Kurt Vonnegut’s The Shapes Of Stories is nothing new, but it always makes me chuckle to watch a four minute clip from his humorous lecture on eight fundamental story arcs that can be mapped by computer. If you haven’t seen the video clip or looked at the the “graphs” of the eight stories then follow this link and enjoy. The Man In Hole represents the classic arc of a thriller: hero is first seen leading a normal life, but very quickly he/she is thrust from their comfort zone and plunged into danger. It gets progressively worse as the hero battles a powerful and often mysterious adversary. All seems lost. Failure is imminent. Then, the hero makes one final attempt to avert catastrophe and usually their own death. In many thrillers the hero is victorious. But often they pay a heavy price. Some heroes gain fame and fortune as a result of their heroism. But many authors, such as John Le Carre, refuse to allow the hero out of their hole. They may have a small victory, but often the hero ends up dead and buried, swallowed up by their hole. Others like to leave the end ambiguous / bitter sweet.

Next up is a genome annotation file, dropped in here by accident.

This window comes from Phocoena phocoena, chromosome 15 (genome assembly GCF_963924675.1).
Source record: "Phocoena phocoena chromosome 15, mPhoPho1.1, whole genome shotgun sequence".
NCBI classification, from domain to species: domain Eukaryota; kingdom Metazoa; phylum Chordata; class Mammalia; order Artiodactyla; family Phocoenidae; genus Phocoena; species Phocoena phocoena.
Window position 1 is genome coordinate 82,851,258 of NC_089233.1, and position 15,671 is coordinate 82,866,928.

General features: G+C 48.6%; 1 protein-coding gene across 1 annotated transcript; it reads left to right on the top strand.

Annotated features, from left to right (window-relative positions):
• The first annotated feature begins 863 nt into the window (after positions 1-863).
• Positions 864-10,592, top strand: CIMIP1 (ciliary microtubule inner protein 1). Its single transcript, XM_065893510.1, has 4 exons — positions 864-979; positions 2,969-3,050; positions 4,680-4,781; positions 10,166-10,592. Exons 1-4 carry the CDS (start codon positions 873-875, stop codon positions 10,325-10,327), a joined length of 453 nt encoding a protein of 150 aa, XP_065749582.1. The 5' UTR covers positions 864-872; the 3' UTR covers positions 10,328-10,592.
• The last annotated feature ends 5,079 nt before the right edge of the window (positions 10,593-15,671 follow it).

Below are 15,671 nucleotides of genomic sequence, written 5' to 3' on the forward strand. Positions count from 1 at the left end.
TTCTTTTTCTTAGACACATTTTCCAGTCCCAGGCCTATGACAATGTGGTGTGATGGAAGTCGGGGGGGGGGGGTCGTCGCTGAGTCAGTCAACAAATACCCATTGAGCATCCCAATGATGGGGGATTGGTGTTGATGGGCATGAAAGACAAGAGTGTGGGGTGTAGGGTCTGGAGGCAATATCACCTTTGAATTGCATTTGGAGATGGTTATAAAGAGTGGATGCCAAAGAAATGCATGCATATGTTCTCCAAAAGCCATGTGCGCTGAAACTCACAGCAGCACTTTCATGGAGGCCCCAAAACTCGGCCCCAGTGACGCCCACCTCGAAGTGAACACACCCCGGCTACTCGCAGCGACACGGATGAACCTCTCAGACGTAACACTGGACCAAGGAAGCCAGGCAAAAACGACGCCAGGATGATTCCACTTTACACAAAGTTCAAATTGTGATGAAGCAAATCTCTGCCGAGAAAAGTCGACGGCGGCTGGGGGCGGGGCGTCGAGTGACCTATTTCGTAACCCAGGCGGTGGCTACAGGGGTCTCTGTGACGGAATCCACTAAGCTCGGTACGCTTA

Authors for centuries have explored classic story arcs, such as the Cinderella story, which ends, as Vonnegut puts it, with ‘off-scale happiness.’ But it’s how the story is told, the intriguing characters and the variations from the norm or a challenging ending, that makes each individual story feel fresh and exciting.